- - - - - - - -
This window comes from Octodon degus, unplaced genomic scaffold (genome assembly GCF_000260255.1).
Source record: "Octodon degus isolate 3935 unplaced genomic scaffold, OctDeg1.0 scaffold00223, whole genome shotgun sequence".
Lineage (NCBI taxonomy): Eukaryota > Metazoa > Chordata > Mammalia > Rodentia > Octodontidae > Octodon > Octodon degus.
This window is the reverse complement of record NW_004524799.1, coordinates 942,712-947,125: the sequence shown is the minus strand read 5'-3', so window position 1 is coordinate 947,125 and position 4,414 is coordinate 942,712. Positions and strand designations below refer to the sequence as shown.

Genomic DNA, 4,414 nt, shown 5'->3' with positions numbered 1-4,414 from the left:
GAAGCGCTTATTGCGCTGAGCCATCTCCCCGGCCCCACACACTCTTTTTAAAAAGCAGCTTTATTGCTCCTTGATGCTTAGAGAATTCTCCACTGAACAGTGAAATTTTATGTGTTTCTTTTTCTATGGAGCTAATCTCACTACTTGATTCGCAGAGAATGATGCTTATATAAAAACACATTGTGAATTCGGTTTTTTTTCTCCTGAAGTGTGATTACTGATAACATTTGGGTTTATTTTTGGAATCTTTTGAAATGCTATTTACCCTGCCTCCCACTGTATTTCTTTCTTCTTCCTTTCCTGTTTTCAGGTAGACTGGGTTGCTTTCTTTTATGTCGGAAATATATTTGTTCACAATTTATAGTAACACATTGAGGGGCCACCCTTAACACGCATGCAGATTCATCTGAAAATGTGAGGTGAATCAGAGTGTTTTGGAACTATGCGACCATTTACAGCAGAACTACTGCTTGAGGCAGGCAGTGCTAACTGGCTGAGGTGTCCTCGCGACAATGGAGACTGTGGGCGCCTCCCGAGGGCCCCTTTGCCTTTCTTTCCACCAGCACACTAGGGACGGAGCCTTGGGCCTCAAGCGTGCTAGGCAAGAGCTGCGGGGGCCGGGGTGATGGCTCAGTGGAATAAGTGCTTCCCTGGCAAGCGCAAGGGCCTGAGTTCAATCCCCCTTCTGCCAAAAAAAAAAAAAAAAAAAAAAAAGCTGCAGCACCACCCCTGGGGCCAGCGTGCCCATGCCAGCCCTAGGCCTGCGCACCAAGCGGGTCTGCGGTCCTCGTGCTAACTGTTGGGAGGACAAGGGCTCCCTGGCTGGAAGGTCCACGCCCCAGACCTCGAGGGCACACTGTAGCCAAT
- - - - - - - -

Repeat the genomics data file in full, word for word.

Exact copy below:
This window comes from Octodon degus, unplaced genomic scaffold (genome assembly GCF_000260255.1).
Source record: "Octodon degus isolate 3935 unplaced genomic scaffold, OctDeg1.0 scaffold00223, whole genome shotgun sequence".
Lineage (NCBI taxonomy): Eukaryota > Metazoa > Chordata > Mammalia > Rodentia > Octodontidae > Octodon > Octodon degus.
This window is the reverse complement of record NW_004524799.1, coordinates 942,712-947,125: the sequence shown is the minus strand read 5'-3', so window position 1 is coordinate 947,125 and position 4,414 is coordinate 942,712. Positions and strand designations below refer to the sequence as shown.

Genomic DNA, 4,414 nt, shown 5'->3' with positions numbered 1-4,414 from the left:
GAAGCGCTTATTGCGCTGAGCCATCTCCCCGGCCCCACACACTCTTTTTAAAAAGCAGCTTTATTGCTCCTTGATGCTTAGAGAATTCTCCACTGAACAGTGAAATTTTATGTGTTTCTTTTTCTATGGAGCTAATCTCACTACTTGATTCGCAGAGAATGATGCTTATATAAAAACACATTGTGAATTCGGTTTTTTTTCTCCTGAAGTGTGATTACTGATAACATTTGGGTTTATTTTTGGAATCTTTTGAAATGCTATTTACCCTGCCTCCCACTGTATTTCTTTCTTCTTCCTTTCCTGTTTTCAGGTAGACTGGGTTGCTTTCTTTTATGTCGGAAATATATTTGTTCACAATTTATAGTAACACATTGAGGGGCCACCCTTAACACGCATGCAGATTCATCTGAAAATGTGAGGTGAATCAGAGTGTTTTGGAACTATGCGACCATTTACAGCAGAACTACTGCTTGAGGCAGGCAGTGCTAACTGGCTGAGGTGTCCTCGCGACAATGGAGACTGTGGGCGCCTCCCGAGGGCCCCTTTGCCTTTCTTTCCACCAGCACACTAGGGACGGAGCCTTGGGCCTCAAGCGTGCTAGGCAAGAGCTGCGGGGGCCGGGGTGATGGCTCAGTGGAATAAGTGCTTCCCTGGCAAGCGCAAGGGCCTGAGTTCAATCCCCCTTCTGCCAAAAAAAAAAAAAAAAAAAAAAAAGCTGCAGCACCACCCCTGGGGCCAGCGTGCCCATGCCAGCCCTAGGCCTGCGCACCAAGCGGGTCTGCGGTCCTCGTGCTAACTGTTGGGAGGACAAGGGCTCCCTGGCTGGAAGGTCCACGCCCCAGACCTCGAGGGCACACTGTAGCCAAT